Currently, Trillion Trees cannot offer funding to other organisations and focuses on supporting and leveraging funds for our field programmes, partner organisations and country offices and their in-country partners.
Why are BirdLife International, Wildlife Conservation Society, WWF UK teaming up for forests?
As global conservation organisations, we share an ambition for a world with healthy, thriving forests and rural communities. By working together, we can combine our reach, resources and expertise to unlock more support for the world’s forests. Collectively, we can aim higher, in specific landscapes as well as globally.
Together, our decentralised organisations work in over 100 countries around the world with many partners. This partnership enables us to collaborate in the UK, from where Trillion Trees is led, as well as in countries and regions where our partner organisations, offices and field programmes have many shared interests.
How do we work with communities and indigenous peoples and ensure human rights are at the centre of our approaches?
One of our priority approaches in protecting and restoring forests is to help indigenous peoples and local communities to formalise their rights to forest land, to manage forests sustainably, and to benefit from them.
Each Trillion Trees partner organisation is a member of the Conservation Initiative on Human Rights. This recognises our responsibility to address and be accountable for the social effects of our work and establishes a common set of principles that we are committed to follow.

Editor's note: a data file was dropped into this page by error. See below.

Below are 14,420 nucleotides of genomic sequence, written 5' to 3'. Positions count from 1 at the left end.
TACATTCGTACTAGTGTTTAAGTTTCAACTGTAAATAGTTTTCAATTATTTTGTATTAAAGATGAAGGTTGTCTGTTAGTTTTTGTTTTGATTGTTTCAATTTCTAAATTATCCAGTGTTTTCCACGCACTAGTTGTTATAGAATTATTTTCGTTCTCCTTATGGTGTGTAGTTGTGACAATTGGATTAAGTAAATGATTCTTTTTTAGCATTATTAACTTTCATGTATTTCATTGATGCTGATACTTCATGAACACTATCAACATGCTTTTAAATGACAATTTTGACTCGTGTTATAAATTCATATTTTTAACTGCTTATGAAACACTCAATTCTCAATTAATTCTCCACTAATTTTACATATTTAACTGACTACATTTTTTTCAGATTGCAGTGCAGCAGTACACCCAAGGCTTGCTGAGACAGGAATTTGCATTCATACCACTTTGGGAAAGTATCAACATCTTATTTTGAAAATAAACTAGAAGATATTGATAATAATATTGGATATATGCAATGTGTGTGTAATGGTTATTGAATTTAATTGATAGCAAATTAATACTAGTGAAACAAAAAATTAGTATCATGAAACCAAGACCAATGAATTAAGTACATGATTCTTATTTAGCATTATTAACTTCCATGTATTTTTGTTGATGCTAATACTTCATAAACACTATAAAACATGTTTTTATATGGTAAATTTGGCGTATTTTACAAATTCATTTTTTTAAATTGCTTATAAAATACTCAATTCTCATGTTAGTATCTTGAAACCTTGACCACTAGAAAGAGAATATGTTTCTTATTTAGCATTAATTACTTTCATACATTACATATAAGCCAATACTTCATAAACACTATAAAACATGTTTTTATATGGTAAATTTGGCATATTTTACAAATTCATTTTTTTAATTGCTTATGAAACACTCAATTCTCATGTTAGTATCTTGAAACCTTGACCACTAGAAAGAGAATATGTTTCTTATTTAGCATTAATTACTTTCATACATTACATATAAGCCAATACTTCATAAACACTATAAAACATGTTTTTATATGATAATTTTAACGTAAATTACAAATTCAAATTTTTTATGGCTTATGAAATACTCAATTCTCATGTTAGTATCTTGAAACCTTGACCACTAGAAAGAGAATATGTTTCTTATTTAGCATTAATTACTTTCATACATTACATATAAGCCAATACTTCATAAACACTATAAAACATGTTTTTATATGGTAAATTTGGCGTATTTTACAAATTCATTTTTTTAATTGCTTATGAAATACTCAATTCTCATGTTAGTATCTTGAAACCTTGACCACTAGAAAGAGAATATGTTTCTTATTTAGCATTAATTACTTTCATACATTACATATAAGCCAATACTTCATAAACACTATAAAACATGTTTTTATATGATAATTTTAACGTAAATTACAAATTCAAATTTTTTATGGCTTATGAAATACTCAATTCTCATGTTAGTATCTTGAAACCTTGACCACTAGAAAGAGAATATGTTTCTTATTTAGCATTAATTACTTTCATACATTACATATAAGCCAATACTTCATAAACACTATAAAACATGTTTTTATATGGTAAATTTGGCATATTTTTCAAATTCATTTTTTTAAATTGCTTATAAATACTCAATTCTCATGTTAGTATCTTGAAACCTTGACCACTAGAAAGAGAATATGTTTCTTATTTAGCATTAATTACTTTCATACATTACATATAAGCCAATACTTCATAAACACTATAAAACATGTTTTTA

Please contact us or visit the Trillion Trees partner organisation websites for more information on our individual policies and safeguarding practices.
Will you count a trillion trees?
Our partnership will focus on counting trees as an indication of ambition and progress in our ventures at the landscape and regional level. Estimates of tree numbers will also demonstrate the contribution that sectoral changes can make to the global trajectory of tree cover loss. Forests are complex and remarkable ecosystems that cannot be summed up by a number of trees alone; however, this provides an excellent starting point for understanding the state of the world’s forests. In addition, thinking about the number of trees allows us to consider trees outside of forests, such as on farms or in cities, which also provide exceptional value.
How is Trillion Trees funded?
Trillion Trees has core funding from Restore Our Planet for the first phase (2017-2021). This is being used to provide direct support to field programmes and to leverage additional funds to support landscape ventures and sectoral change initiatives.